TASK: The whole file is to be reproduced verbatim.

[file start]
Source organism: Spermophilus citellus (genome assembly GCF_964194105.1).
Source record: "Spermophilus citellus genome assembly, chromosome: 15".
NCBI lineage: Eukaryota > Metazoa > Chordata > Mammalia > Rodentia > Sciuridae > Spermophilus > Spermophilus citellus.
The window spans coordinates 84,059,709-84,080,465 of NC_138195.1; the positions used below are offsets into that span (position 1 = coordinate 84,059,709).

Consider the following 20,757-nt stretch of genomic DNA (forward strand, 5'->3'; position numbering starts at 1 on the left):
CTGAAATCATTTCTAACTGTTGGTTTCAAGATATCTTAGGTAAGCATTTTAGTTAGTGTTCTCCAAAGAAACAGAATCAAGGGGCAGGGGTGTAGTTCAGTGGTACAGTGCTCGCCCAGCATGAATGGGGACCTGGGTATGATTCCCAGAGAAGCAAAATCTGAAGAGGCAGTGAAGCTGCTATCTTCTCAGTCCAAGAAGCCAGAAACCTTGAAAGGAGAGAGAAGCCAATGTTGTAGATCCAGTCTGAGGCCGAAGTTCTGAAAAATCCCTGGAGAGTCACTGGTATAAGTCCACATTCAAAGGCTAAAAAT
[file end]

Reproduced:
Source organism: Spermophilus citellus (genome assembly GCF_964194105.1).
Source record: "Spermophilus citellus genome assembly, chromosome: 15".
NCBI lineage: Eukaryota > Metazoa > Chordata > Mammalia > Rodentia > Sciuridae > Spermophilus > Spermophilus citellus.
The window spans coordinates 84,059,709-84,080,465 of NC_138195.1; the positions used below are offsets into that span (position 1 = coordinate 84,059,709).

Consider the following 20,757-nt stretch of genomic DNA (forward strand, 5'->3'; position numbering starts at 1 on the left):
CTGAAATCATTTCTAACTGTTGGTTTCAAGATATCTTAGGTAAGCATTTTAGTTAGTGTTCTCCAAAGAAACAGAATCAAGGGGCAGGGGTGTAGTTCAGTGGTACAGTGCTCGCCCAGCATGAATGGGGACCTGGGTATGATTCCCAGAGAAGCAAAATCTGAAGAGGCAGTGAAGCTGCTATCTTCTCAGTCCAAGAAGCCAGAAACCTTGAAAGGAGAGAGAAGCCAATGTTGTAGATCCAGTCTGAGGCCGAAGTTCTGAAAAATCCCTGGAGAGTCACTGGTATAAGTCCACATTCAAAGGCTAAAAAT